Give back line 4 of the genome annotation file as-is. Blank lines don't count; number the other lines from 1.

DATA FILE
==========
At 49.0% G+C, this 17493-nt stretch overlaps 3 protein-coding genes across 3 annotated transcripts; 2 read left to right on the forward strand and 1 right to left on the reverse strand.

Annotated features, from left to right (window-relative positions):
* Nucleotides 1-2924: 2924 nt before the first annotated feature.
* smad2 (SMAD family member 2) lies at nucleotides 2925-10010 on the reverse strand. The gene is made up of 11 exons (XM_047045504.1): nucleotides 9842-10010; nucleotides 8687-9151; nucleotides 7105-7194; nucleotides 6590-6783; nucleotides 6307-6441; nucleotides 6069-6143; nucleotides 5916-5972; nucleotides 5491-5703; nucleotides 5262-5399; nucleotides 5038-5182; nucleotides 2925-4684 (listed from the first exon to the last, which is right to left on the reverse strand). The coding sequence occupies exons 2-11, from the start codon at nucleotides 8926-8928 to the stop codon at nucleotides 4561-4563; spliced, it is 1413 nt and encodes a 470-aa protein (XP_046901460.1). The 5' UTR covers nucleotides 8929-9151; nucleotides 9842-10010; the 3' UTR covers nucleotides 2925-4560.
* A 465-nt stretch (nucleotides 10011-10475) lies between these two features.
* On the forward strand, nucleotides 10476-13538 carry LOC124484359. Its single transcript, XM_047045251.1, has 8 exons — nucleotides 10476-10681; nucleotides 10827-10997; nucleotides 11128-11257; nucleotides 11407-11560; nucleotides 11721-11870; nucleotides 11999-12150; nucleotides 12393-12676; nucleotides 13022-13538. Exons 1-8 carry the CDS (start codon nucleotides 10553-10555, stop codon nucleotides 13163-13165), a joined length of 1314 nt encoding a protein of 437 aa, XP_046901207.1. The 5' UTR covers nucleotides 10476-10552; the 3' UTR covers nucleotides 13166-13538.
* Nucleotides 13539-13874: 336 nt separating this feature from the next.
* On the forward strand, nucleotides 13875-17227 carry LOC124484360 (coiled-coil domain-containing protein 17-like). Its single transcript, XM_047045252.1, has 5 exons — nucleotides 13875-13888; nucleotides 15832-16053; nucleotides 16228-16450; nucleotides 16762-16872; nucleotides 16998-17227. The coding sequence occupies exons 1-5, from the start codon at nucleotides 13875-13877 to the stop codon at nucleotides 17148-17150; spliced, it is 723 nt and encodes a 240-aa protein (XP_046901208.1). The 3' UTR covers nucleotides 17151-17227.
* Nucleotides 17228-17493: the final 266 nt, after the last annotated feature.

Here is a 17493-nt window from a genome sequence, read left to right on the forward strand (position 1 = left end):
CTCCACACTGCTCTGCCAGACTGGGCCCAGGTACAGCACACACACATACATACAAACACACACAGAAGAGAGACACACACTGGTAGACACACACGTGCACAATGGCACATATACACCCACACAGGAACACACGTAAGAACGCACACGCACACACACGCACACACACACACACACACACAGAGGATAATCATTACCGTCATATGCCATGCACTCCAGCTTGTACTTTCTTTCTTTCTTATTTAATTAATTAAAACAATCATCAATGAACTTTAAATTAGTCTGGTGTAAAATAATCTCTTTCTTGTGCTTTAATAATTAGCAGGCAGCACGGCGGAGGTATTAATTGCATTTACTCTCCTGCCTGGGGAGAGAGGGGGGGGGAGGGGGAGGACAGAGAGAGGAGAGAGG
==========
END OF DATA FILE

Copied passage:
* smad2 (SMAD family member 2) lies at nucleotides 2925-10010 on the reverse strand. The gene is made up of 11 exons (XM_047045504.1): nucleotides 9842-10010; nucleotides 8687-9151; nucleotides 7105-7194; nucleotides 6590-6783; nucleotides 6307-6441; nucleotides 6069-6143; nucleotides 5916-5972; nucleotides 5491-5703; nucleotides 5262-5399; nucleotides 5038-5182; nucleotides 2925-4684 (listed from the first exon to the last, which is right to left on the reverse strand). The coding sequence occupies exons 2-11, from the start codon at nucleotides 8926-8928 to the stop codon at nucleotides 4561-4563; spliced, it is 1413 nt and encodes a 470-aa protein (XP_046901460.1). The 5' UTR covers nucleotides 8929-9151; nucleotides 9842-10010; the 3' UTR covers nucleotides 2925-4560.